As production staggered forward, United Artists seriously considered firing Cimino and replacing him with another director. Steven Bach, VP in charge of production of UA at the time, described the first time he saw the film's dailies: "It's like David Lean decided to make a Western", impressed with the wide vistas of beauty that Cimino had filmed and had carefully selected to show to him. This was a way of assuaging the executive that Cimino had been spending the money wisely. When, in later months, events had turned for the worse and firing Cimino was again being seriously considered by UA, Bach visited a well-known director whom he decided to keep anonymous in his book, Final Cut. It is heavily implied, however, that Lean himself had been the anonymous director, because Bach said to the unnamed director, "It's like you decided to make a Western." The book goes on to say this director rejected the job because he might have been infringing the Director's Guild of America's rules and regulations by even discussing replacing another director who had yet to be fired from a production.
The film finished shooting in March 1980, having cost nearly $30 million. During post-production, Cimino changed the lock to the studio's editing room, prohibiting studio executives from seeing the movie until he completed the editing. Working with Oscar-winning editor William H. Reynolds, Cimino slaved over his project. Reynolds complained how much of his own work would later be undone by the director, who was convinced this Western epic would be a masterpiece. According to an anonymous studio insider, "The level of pretension in that editing room was only matched by the level of disaster later on."
On June 26, 1980, Cimino previewed a work print for executives at United Artists that reportedly ran a staggering five hours and twenty-five minutes (325 minutes), which Cimino said was "about 15 minutes longer than the final cut would be."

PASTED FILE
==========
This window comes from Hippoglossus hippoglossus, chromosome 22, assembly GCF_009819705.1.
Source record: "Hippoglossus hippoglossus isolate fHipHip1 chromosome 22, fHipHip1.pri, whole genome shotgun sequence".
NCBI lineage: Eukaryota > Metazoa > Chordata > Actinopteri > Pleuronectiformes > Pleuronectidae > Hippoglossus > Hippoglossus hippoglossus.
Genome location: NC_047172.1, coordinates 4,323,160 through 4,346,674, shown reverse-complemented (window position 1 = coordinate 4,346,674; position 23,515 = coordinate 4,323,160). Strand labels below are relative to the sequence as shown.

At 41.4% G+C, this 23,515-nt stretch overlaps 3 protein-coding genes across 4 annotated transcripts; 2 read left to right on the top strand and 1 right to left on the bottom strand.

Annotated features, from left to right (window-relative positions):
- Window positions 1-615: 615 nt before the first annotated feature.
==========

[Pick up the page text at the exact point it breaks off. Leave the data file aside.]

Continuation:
The executives flatly refused to release the film at that length and once again contemplated firing Cimino. However, Cimino promised them he could re-edit the film and spent the entire summer and fall of 1980 doing so, finally paring it down to its original premiere length of 3 hours and 39 minutes (219 minutes). The original wide-release opening on Christmas of 1979 had come and gone, so UA and Cimino finally set up a release date in the early winter of 1980.
The final cut finally premiered at New York's Cinema 1 theater on November 19, 1980. The premiere was, by all accounts, a disaster. During the intermission, the audience was so subdued that Cimino was said to have asked why no one was drinking the champagne. He was reportedly told by his publicist, "Because they hate the movie, Michael."
New York Times critic Vincent Canby panned the film, calling it "an unqualified disaster," comparing it to "a forced four-hour walking tour of one's own living room." Canby went even further by stating that "[i]t fails so completely that you might suspect Mr. Cimino sold his soul to obtain the success of The Deer Hunter and the Devil has just come around to collect."
After a sparsely attended one-week run, Cimino and United Artists quickly pulled the film from any further releases, completely postponing a full worldwide release.